I think I’m screaming pretty loudly, but I can’t hear myself over the roaring engine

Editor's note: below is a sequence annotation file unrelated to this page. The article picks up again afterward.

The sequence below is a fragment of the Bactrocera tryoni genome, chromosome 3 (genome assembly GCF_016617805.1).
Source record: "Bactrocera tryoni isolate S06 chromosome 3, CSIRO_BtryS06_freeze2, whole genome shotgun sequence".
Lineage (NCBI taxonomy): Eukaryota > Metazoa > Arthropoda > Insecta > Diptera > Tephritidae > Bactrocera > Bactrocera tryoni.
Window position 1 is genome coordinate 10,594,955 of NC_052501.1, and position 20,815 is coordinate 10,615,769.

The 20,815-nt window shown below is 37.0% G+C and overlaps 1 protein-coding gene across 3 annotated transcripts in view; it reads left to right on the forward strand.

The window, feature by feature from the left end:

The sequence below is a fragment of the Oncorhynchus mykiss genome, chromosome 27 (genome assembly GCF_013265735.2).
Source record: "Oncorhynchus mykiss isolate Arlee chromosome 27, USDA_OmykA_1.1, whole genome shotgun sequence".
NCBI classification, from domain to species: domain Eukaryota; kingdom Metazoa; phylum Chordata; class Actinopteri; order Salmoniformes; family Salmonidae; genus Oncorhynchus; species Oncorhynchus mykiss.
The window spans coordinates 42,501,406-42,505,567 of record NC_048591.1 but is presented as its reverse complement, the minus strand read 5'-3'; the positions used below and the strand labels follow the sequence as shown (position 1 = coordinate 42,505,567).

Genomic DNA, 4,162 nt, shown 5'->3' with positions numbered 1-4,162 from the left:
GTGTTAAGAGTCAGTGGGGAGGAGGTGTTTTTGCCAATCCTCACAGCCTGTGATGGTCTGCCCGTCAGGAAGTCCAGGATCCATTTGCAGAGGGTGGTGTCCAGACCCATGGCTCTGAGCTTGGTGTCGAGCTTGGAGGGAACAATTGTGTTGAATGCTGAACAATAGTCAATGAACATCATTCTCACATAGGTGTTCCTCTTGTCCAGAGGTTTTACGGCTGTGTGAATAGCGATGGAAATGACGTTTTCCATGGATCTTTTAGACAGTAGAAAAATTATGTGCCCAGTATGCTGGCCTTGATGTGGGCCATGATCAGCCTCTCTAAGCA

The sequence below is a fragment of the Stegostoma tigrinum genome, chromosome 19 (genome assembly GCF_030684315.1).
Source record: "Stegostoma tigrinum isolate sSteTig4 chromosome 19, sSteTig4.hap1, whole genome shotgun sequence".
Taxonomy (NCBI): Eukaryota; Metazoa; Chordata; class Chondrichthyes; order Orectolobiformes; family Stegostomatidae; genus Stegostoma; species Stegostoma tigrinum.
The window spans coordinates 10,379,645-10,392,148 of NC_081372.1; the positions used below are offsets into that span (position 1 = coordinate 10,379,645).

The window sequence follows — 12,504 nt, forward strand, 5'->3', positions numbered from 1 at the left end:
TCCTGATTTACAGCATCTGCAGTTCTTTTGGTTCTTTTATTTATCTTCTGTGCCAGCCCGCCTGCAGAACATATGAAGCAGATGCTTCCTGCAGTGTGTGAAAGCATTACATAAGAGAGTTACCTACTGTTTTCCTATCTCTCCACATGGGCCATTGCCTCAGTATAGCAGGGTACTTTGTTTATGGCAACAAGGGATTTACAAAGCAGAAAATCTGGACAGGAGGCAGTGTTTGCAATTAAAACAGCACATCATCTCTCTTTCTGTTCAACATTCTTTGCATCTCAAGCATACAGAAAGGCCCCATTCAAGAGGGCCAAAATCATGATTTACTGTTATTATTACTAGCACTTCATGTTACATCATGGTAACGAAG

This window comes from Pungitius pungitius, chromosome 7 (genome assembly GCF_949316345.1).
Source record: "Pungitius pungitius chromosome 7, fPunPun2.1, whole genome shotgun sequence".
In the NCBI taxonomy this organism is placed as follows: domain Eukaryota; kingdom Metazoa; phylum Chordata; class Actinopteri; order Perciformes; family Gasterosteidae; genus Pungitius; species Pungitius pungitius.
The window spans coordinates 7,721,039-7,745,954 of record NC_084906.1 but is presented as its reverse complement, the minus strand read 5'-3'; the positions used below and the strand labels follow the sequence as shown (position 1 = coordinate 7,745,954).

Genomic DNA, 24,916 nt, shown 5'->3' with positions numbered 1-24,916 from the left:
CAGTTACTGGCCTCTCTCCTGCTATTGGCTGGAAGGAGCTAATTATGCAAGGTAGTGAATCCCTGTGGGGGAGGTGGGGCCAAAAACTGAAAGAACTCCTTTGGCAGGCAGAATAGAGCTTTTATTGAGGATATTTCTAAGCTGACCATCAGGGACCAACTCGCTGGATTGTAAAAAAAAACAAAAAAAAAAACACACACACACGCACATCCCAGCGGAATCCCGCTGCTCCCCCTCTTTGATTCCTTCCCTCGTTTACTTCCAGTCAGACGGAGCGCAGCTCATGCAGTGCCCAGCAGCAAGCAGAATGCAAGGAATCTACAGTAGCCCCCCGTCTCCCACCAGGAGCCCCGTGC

of restaurants per head of population in North America after New York, and some, if you go off the beaten track, are even comparable. It’s not all smoked meat, bagels and poutine (a French-Canadian speciality of chips and cheese covered in gravy) either, as we nd when we stumble across Grumman ’ 8, a super-hip tacos restaurant in a distressed but stylish warehouse full of guys sporting beards (which are both practical and cool). If you love the chic café culture of France, you’ll feel at home, and there’s no language barrier here. In the summer, street-food vans set up in the Olympic Stadium, and Canada’s cultural capital comes alive with all kinds of dance and fringe festivals. But while I’ve heard great things about that time, for me, Montréal in winter takes some beating. Fairmont The Queen Elizabeth hotel, where John Lennon and Yoko Ono held one of their two bed-ins in 1969, is well placed for exploring the boutiques of the vast Underground City complex, where you barely need to step a foot outside in the chill air. Unless, of course, you want to go snow tubing down Mount Royal or ice skating at Beaver Lake.But that’s been quite enough winter adventures for me – until next year.